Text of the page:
Groceryshop Emphasizes Omnichannel Marketing in Las Vegas

The Venetian, and its adjoining properties, the Palazzo Hotel and Sands Expo, are now home to countless marketing, marketing tech, and other conferences, on the  Las Vegas Strip. It felt like half a day of walking before I saw the tangerine lanyards, signaling my arrival at Groceryshop,  the event for grocery and CPG innovators, now in its second year.

The location made a lot of sense. What better place to learn about omnichannel marketing and customer experience, than in Las Vegas?

Moments that Matter

The conference kicked off yesterday afternoon with a series of short keynotes. The conference was divided into four separate tracks, and I made sure to be in the omnichannel track.

The first two speakers seemed to agree that the core of successful omnichannel marketing is being nimble and reactive, and leveraging data to create memorable experiences.

“It’s about creating moments that matter,” said Heather Kang, global VP of digital demand at Mars Wrigley. Kang described her journey from sales, to marketing, to her near-obsession with data, allowing Mars to strategically place their product to best set up their customer for success.

For example, Mars Wrigley is partnering with dating apps to help would-be lovers to make sure their breath is fresh. This kind of accessibility seems cutting-edge, but it’s representative of the experience brands are increasingly expected to deliver; an experience which goes beyond good products and services.

ECommerce to hCommerce

Glamsquad CEO Amy Scheter uses her data to deepen her understanding of her customers and their pain points, in spite of offering what may seem like generic services.

“Our core customer is 25 to 55, and that’s kind of broad,” she admitted in her afternoon session. While that may seem like a large, nonspecific segment, she has gleaned invaluable insights. No matter what age these women are, or where they are in their careers, they had a singular concern: hairspray. The feedback was overwhelmingly similar — many customers were complaining that the hairspray was two heavy or too light. The product team responded by developing their own proprietary hairspray. It’s not quite there yet, but it’s a process.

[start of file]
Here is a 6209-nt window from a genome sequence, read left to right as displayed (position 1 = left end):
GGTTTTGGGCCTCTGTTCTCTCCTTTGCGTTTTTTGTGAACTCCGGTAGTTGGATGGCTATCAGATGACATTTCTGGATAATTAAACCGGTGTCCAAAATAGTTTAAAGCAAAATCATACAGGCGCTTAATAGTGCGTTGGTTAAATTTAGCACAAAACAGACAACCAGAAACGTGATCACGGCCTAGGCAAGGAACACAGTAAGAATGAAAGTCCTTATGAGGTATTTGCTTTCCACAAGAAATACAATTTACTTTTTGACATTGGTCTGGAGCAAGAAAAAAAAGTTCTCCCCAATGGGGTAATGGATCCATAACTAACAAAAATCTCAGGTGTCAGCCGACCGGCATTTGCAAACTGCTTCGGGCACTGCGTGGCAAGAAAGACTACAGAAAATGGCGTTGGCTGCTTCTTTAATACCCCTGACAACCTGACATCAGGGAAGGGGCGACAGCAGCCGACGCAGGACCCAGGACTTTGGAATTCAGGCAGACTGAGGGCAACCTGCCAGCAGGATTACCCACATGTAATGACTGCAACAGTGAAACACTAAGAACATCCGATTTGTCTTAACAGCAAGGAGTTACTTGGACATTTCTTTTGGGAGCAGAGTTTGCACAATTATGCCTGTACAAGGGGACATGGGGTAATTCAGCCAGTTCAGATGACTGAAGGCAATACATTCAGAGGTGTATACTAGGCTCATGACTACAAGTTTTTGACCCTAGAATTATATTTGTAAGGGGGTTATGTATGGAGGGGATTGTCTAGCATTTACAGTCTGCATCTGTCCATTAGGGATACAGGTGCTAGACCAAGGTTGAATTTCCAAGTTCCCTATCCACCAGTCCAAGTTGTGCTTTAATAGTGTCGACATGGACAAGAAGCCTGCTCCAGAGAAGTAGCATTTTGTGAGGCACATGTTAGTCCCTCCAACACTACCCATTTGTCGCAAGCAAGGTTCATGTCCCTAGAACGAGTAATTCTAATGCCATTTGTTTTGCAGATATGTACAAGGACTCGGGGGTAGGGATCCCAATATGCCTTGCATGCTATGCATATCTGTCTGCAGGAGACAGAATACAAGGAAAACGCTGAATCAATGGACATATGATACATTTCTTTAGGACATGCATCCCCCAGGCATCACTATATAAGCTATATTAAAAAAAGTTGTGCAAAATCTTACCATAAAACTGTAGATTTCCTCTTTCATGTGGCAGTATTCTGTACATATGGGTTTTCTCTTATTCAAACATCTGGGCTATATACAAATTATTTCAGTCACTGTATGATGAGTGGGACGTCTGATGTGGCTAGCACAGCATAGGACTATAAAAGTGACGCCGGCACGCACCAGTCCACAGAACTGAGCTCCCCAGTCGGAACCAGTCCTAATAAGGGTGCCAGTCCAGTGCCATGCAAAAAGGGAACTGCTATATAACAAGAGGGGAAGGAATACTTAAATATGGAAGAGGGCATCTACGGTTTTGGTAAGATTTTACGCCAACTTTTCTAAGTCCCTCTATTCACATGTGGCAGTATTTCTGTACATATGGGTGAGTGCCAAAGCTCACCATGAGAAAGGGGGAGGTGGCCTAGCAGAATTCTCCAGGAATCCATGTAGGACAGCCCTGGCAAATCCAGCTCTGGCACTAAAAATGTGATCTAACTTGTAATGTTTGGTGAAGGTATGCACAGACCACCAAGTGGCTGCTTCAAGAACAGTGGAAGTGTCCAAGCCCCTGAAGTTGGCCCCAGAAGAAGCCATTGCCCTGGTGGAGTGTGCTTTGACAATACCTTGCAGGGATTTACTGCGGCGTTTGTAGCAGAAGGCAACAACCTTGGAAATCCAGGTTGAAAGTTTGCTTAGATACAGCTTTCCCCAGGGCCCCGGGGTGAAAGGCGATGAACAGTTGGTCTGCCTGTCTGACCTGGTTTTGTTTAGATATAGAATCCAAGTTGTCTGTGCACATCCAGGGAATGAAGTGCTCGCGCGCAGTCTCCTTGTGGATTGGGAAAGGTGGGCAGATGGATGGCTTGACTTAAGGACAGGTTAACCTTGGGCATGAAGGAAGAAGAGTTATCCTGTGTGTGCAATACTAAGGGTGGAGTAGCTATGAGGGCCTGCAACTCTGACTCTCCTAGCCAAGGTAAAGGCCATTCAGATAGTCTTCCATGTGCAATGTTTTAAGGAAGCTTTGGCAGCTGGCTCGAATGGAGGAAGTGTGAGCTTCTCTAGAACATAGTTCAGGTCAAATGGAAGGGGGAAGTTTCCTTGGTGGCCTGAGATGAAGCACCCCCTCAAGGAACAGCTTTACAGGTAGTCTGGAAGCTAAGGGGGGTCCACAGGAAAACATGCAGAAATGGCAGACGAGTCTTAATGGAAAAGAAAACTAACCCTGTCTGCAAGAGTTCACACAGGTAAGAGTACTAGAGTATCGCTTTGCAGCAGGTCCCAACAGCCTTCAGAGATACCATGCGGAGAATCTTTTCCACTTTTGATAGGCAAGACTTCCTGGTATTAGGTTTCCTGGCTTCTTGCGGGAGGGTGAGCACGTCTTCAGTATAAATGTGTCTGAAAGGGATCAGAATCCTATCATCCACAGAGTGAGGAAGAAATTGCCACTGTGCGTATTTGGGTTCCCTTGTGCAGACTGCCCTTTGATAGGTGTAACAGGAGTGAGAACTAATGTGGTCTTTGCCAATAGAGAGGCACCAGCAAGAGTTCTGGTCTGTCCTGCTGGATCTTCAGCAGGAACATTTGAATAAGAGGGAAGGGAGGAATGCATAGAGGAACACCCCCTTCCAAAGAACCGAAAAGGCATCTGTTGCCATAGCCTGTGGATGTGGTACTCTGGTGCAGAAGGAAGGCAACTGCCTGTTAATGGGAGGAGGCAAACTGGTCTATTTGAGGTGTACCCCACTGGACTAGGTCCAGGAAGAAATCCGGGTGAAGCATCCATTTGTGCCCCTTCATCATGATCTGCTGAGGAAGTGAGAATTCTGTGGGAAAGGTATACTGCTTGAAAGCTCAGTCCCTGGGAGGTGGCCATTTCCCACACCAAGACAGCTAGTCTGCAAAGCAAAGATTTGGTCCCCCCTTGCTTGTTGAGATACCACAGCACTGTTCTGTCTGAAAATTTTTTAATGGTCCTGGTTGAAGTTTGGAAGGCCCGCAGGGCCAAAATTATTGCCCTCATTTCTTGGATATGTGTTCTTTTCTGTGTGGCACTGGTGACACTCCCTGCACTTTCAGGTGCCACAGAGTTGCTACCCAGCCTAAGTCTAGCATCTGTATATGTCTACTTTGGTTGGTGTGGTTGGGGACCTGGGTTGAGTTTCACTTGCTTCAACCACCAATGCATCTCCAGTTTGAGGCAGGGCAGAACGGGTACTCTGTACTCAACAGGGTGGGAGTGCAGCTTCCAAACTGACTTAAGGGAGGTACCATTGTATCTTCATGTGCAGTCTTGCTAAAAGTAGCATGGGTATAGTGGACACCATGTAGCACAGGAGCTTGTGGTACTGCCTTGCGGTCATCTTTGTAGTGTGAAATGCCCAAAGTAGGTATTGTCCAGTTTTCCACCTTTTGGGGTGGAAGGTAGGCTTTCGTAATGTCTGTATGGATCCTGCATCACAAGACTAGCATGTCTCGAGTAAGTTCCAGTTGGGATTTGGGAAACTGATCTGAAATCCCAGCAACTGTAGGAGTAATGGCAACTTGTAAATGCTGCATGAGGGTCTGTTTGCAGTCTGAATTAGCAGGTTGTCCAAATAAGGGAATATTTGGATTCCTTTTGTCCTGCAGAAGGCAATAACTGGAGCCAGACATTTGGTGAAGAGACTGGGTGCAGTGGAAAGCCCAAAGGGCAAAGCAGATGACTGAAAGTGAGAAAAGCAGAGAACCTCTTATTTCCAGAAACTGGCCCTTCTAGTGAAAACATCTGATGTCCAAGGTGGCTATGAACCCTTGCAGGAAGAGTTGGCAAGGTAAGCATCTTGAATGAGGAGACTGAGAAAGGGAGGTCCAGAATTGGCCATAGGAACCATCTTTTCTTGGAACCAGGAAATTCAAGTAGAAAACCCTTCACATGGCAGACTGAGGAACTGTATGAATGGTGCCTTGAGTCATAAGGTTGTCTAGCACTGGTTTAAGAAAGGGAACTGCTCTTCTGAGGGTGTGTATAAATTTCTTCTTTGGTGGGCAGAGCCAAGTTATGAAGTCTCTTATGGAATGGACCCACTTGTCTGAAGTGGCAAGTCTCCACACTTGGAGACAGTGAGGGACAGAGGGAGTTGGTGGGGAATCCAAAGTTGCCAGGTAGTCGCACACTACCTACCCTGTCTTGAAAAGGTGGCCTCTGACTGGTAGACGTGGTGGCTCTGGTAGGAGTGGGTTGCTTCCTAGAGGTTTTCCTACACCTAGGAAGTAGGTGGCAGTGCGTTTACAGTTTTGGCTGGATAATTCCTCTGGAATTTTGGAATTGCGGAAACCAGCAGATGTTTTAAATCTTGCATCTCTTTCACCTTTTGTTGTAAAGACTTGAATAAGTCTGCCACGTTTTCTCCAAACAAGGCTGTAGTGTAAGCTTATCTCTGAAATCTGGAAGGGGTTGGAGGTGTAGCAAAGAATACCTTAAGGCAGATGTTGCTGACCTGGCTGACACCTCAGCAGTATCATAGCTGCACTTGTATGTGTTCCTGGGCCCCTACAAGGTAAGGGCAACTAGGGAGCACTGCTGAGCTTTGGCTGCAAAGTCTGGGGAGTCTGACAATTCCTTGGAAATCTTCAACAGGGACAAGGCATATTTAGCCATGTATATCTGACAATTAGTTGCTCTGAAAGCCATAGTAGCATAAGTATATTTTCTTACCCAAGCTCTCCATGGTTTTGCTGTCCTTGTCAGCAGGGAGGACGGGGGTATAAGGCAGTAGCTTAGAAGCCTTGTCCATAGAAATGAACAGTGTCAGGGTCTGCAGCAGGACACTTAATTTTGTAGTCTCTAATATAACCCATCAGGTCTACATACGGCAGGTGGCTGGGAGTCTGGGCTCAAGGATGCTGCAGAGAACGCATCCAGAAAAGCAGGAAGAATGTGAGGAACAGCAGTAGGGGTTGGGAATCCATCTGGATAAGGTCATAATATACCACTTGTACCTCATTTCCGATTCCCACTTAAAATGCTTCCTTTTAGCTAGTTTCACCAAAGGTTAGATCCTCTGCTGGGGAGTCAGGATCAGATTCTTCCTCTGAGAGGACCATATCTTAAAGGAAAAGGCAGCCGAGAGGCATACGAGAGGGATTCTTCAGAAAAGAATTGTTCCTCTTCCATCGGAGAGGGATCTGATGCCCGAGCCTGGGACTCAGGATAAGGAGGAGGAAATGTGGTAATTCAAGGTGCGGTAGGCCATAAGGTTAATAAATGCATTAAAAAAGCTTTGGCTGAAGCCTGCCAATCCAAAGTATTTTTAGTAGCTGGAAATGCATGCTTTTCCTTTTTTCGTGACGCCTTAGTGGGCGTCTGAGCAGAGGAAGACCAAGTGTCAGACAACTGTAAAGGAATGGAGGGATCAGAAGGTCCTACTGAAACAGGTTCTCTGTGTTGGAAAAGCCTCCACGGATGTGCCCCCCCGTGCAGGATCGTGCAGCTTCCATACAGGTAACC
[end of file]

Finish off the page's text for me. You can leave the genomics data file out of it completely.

Lastly, she said that we should expect another shift, from eCommerce to hCommerce, “h” standing for “home.” Since other eCommerce companies are competing with Amazon for convenience, the logical opportunity for a brand like Glamsquad was coming straight to the consumer’s home, delivering in-person hair, make-up, and nail appointments.

Omnichannel lessons

Omnichannel is fundamentally changing the way brands relate to their customers. The demand is higher that ever to make sure that the customer is engaged across channels in a similar way, from social media to the eCommerce store, to the brick-and-mortar to direct marketing collateral.

And it’s more complicated than it looks: it’s not merely taking the piece of content and pushing it out on a bunch of social media channels and writing generic follow-up emails. Customers are people, and people are creatures of habit, but habits change.

You lose weight. You have a child. You change jobs. As life changes, so do habits. Brands are using data to keep up with the ups and downs of their consumers’ lives, and letting data lead the way.

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